Where I Belonged: What Is For You – Part 25 – Tale of a Jamaican-Canadian student in Jamaica for a one-year exchange program

As could be expected, even though we’d talked, or pretended to talk, about the silence between us, that night made things no better. In fact, it made it worse. We went from being too quiet around each other to being incredibly fake and excessively chatty around each other. We would each babble away to each other daily about superficial things, like what we’d seen on television, what we’d eaten for meals, what pieces of gossip were going around campus. Not that we hadn’t always talked about that stuff, but before, we’d also talk about our feelings, our thoughts, our emotions…. Now we just spouted facts and information to each other every time we spoke, and nothing but.


“Nadiya. Come on now. You guys need to discuss things. This is getting ridiculous! It’s been going on for far too long, don’t you think? What are you going to do, wait until you’re getting on the plane to talk about it?” asked Arlene as she tied up her running shoes. 

She stood up and looked at her reflection in her mirror as she waited for my answer. Her outfit consisted of a teal-coloured, heavily beaded bra, a teal-coloured panty with a similarly heavily beaded wide belt, a headpiece with teal feathers spewing forth from it, and runners. I was wearing the exact same outfit, but with brown flat boots on instead of sneakers.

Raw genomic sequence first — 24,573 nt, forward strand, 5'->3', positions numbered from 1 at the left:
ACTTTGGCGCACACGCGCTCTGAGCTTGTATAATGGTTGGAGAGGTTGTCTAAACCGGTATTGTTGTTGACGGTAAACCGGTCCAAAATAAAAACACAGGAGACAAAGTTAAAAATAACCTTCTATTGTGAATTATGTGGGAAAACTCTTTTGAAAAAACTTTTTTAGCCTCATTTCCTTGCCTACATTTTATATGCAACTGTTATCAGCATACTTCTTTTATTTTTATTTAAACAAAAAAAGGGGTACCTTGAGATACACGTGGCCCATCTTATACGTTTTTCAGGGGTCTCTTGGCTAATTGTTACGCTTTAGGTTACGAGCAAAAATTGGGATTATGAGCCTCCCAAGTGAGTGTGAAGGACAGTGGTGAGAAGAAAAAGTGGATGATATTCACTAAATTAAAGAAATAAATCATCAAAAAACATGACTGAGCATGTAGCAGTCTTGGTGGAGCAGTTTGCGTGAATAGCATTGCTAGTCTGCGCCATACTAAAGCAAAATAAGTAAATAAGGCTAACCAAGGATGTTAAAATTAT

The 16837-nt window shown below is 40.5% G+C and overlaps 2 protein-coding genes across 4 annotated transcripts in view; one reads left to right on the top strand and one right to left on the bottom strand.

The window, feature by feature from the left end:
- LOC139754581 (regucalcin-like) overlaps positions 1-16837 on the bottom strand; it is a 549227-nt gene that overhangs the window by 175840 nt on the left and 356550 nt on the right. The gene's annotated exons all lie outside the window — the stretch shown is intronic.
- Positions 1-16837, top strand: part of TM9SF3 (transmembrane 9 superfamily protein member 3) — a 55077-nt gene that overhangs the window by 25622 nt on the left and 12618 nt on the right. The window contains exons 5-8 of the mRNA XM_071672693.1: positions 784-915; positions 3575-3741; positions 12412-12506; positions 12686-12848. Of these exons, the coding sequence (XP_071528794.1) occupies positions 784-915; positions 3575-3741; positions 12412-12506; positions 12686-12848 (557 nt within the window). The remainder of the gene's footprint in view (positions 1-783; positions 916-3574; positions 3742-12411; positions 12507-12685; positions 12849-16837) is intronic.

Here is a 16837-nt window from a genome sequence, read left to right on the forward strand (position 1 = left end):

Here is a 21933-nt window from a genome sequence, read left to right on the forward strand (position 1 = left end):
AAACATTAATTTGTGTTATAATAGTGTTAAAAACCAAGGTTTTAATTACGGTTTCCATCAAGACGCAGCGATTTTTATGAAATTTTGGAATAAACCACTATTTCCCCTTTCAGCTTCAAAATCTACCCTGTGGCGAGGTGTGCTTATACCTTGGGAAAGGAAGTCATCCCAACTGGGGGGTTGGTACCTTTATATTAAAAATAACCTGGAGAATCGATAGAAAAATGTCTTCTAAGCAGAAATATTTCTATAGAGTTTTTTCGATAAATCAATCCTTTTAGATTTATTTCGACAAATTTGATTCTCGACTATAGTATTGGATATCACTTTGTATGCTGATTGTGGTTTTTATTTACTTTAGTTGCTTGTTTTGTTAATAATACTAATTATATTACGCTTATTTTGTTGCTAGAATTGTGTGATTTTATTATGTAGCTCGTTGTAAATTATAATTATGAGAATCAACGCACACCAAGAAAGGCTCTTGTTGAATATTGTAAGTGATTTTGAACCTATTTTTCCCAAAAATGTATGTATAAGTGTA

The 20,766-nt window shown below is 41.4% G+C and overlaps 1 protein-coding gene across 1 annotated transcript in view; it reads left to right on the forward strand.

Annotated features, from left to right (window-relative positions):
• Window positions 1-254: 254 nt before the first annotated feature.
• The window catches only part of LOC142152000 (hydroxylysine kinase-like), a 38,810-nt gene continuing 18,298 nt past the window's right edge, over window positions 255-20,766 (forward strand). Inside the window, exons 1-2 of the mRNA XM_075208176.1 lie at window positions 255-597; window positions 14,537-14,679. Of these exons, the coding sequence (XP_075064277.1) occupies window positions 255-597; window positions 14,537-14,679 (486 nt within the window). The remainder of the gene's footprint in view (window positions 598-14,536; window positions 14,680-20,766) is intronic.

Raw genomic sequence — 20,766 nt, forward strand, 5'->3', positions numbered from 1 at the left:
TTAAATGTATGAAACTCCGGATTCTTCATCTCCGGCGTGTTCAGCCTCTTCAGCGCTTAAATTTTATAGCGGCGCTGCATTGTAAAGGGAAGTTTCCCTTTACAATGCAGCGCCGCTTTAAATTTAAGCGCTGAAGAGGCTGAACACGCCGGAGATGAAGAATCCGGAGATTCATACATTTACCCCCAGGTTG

“It’s not that I’m waiting…per se…,” I said as I adjusted my headpiece. “Well…maybe it is. But we’re going to break up, I know that, so why would I want to talk about that until I have to? And besides, he has a mouth too! He can talk to me about it.”


Arlene shook her head in resignation. “OK, Nadiya, if you say so. I think it’s always best to talk about these things, rather than let them drag out, but OK.”

“Let’s just drop it for now,” I pleaded. “Today is all about having fun, not talking about heavy stuff. The last few days have been more fun than I’ve had in a long long time, let’s try and keep it that way, OK? Please don’t bring this up again!” 


I didn’t mean to snap at her, but I couldn’t help it. It was the Easter season, the time of year for Jamaica Carnival, and my friends and I had been partying full-force, going to one soca fete after another. I had been having an absolute blast, and for once hadn’t felt the weight of my dying relationship on my shoulders. We had been up literally all night for a J’Ouvert fete the night before, and had happily stumbled home at sunrise absolutely covered in mud and paint. Now that we were finally all washed off and had gotten a bit of sleep, we were getting ready to play mas in the road march this afternoon. We had done the same thing for UWI Carnival a couple of months ago, and I was rearing to do it again. It seemed like only Carnival could bring that certain feeling of euphoria, and I didn’t want to lose that feeling.